Children often ask about the illustration process for the ‘explore and discover books’. Ned Barraud the illustrator is interviewed on The Sapling about how he fits illustrating children’s books in with his day job, about the process and about some of his favourite illustrators and children’s books.
Keeping Your Children Safe Online: a guide for New Zealand parents by John Parsons, published by Potton & Burton 2017
The moment I picked up Keeping Your Children Safe Online, I knew this book was going to be flying off the bookshop shelves. I immediately thought of who’d needed it 6 months ago and who I’d be recommending it to straightaway.
John Parsons takes a very practical approach to his topic, using short real-life examples to illustrate situations such as cyber-bullying or of young people tricked into sending inappropriate images. He shows how these situations can be resolved and discusses who to turn to for help.
Keeping Your Children Safe Online isn’t heavy on technical jargon and doesn’t demand technical know-how, instead the author steers the reader gently in the right direction with some useful tips about where to find out what you need to know. The author also introduces some useful analogies, for example, talking about the internet as if its a physical place, which may be helpful for parents when they talk to their children. For a taster, check out the short videos on the publishers’ website http://www.pottonandburton.co.nz/store/keeping-your-children-safe-online
What I particularly like is that Keeping Your Children Safe Online takes “good parenting” principles and applies these to the issues of cyber safety. Reading this book is a reminder of what’s really important in parent-child relationships, with parenting tips that could be applied in any situation. The book does a pretty good job as a parenting refresher course!
I’d recommend this book to parents of children from 0-18 years old. If your child is at the younger end, then there are great tips about how to talk about values that will stand you and your child in good stead as they traverse the technology landscape. For parents of teens, there are lots of practical ideas here of how to talk to your teens about the way they use social media, as well as reminders of your children’s rights and what the law says about cyber-bullying. If your teen has already got caught up in a difficult situation, you’ll find the case studies useful as well as the agencies listed in the back.
After reading this book, I think some parents will be wondering about their own degree of cyber safety. That might be just the conversation starter you need to discuss cyber safety with your teen!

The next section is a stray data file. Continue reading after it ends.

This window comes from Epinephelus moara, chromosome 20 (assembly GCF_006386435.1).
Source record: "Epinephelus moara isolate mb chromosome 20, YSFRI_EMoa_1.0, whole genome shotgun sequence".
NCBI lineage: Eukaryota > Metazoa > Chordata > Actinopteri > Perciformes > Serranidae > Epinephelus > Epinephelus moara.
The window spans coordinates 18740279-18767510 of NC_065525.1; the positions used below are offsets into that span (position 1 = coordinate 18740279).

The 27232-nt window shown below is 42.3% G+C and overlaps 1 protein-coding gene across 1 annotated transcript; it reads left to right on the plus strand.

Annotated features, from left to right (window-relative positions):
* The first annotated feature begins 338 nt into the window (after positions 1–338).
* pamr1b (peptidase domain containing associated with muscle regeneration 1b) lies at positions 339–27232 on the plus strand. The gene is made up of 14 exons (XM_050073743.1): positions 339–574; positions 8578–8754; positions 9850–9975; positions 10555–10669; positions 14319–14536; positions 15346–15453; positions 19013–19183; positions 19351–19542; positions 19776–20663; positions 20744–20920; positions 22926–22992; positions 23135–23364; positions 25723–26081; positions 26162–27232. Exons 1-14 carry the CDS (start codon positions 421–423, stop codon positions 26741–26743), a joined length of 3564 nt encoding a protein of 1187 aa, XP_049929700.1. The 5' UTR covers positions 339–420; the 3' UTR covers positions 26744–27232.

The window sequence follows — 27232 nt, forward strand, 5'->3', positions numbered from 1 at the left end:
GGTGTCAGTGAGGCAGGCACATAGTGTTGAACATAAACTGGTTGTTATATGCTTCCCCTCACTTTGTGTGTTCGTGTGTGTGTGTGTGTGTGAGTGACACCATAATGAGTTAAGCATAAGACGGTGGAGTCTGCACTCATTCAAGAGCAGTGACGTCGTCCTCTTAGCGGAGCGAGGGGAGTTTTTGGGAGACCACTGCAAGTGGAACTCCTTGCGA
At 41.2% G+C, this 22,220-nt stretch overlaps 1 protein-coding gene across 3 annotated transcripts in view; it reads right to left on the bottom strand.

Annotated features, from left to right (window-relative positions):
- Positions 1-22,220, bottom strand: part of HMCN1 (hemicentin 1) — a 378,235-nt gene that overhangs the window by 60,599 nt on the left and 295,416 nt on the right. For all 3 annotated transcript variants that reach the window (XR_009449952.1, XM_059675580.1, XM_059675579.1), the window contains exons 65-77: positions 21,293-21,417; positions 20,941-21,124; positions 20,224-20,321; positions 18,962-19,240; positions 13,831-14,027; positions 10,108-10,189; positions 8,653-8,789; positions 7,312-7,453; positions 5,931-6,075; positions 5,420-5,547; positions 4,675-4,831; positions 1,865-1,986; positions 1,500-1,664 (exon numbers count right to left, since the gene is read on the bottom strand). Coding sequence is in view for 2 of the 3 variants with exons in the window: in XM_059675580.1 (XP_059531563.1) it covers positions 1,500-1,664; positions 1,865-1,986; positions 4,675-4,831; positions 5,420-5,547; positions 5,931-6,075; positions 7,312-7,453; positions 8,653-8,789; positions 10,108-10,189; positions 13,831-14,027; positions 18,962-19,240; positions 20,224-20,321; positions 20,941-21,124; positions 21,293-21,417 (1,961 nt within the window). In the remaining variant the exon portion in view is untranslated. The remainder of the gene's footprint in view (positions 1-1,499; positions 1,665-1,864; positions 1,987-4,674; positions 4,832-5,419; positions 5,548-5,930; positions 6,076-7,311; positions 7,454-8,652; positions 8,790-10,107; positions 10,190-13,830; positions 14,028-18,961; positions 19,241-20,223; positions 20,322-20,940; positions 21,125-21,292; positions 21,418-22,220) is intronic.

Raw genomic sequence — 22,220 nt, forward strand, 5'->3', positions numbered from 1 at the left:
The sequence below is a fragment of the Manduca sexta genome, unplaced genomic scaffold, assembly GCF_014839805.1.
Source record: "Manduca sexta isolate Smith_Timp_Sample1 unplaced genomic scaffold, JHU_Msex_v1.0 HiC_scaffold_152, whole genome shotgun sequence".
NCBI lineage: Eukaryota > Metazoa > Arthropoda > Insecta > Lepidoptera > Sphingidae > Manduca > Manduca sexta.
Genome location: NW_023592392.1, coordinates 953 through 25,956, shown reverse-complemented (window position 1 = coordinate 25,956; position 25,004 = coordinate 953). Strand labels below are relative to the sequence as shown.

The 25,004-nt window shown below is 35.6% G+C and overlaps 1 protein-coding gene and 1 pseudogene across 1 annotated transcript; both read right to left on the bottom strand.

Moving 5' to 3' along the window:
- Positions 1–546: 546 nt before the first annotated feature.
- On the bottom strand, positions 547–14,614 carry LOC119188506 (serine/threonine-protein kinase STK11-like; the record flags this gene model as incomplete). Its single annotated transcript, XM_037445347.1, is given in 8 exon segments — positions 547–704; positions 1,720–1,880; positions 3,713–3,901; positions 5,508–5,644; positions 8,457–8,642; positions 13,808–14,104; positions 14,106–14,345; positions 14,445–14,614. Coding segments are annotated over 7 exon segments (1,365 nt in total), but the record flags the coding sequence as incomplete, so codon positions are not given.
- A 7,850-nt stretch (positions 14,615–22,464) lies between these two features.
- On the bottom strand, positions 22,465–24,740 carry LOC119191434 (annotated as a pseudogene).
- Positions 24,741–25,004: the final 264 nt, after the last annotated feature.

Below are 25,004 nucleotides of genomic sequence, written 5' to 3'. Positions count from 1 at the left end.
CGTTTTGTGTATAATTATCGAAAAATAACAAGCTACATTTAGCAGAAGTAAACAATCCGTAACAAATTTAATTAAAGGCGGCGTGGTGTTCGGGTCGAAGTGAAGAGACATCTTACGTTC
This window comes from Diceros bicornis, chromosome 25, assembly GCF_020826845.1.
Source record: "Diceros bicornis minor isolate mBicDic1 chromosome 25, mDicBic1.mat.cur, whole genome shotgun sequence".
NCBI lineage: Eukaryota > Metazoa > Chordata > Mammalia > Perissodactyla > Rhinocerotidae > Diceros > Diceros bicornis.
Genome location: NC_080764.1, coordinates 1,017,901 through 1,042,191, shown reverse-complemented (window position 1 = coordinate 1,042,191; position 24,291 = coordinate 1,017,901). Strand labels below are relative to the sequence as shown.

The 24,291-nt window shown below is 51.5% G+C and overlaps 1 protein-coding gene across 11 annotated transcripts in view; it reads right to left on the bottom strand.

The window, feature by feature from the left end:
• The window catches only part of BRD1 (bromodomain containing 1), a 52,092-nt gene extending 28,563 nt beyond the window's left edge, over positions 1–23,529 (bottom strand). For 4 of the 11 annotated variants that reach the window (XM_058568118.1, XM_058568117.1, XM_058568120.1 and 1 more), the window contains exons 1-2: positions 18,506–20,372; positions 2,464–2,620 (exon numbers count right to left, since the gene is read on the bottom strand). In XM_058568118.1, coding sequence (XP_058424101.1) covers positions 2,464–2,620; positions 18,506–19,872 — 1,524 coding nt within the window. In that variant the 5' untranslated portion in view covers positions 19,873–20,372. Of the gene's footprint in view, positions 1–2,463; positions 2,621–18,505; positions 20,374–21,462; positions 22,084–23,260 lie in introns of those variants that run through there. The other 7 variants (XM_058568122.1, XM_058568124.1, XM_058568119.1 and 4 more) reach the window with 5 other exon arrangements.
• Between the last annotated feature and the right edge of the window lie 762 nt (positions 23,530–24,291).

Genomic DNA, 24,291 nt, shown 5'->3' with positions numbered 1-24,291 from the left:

To enter this competition go to https://www.facebook.com/GillianCandlerAuthor/ and enter before 9am Monday 18 September 2017. Note you need to have a New Zealand postal address to enter.
For more on my thoughts about writing Up the River, see my last blogpost http://gilliancandler.co.nz/up-the-river-new-book-about-new-zealands-freshwater/
Up the River: explore and discover New Zealand’s rivers, lakes and wetlands is the latest addition to the ‘explore and discover’ books, following on from books about the seashore, ocean, garden, and forest habitats.
|Up the River is the sixth book in the series|
Six years ago I would have wondered how many people might be interested enough in our freshwater habitats to buy a book about them for their children or grandchildren, but now as we release this book, there is broad public interest. There’s been much publicity about whether our rivers are swimmable, about polluted drinking water and about the loss of rivers to irrigation schemes.
As a nation we’ve woken up to the facts – that clean freshwater matters and that our freshwater is not as clean as we would like it to be.
All of these events and debates were going on while I was researching and writing Up the River. The more I researched, the more I realised that the state of our freshwater was worse than I had imagined. I had to work hard to resist the temptation to make the dire findings and debates centre stage in the book. Why?
Partly because I want the book to endure for ten years or more, and I hope as a society we’ll act quickly now to make a difference to water quality. But mainly, because a focus on negative facts can make children feel powerless. After all this is a mess not of their making.
|Pages 20-21 what lives in the wetland?|
Instead I wanted to show children (and the adults who read the book with them) the diverse and intriguing wildlife that healthy freshwater systems support. In Up the River the reader discovers animals that are little known because they are hidden or out of sight, or rare because of habitat loss. Children learn about the amazing journeys that fish make, and the extraordinary life-cycles of aquatic insects. In this way, they get to understand how special these habitats are.
The rivers needed to be recognisable to children who may not get to experience mountain streams or braided rivers, so Ned’s illustrations show a modified habitat on pages 10-13.
|Part of the image showing a modified habitat|
I hope that this leads to discussion about what impact the farms and towns along the river will have on the animals and plants that live there.
The text about lakes on pages 16-17 also raises the issue of the particular problems that affect lakes. For older children, there is discussion at the end of the book about algal blooms and freshwater problems. Here, the “What can you do?” text empowers children (and adults) to take action for freshwater.
You might be wondering just how bad is the state of our freshwater really. Click on this image for a simple summary of facts from the Ministry of the Environment and down load ‘New Zealand’s fresh water at a glance 2017’.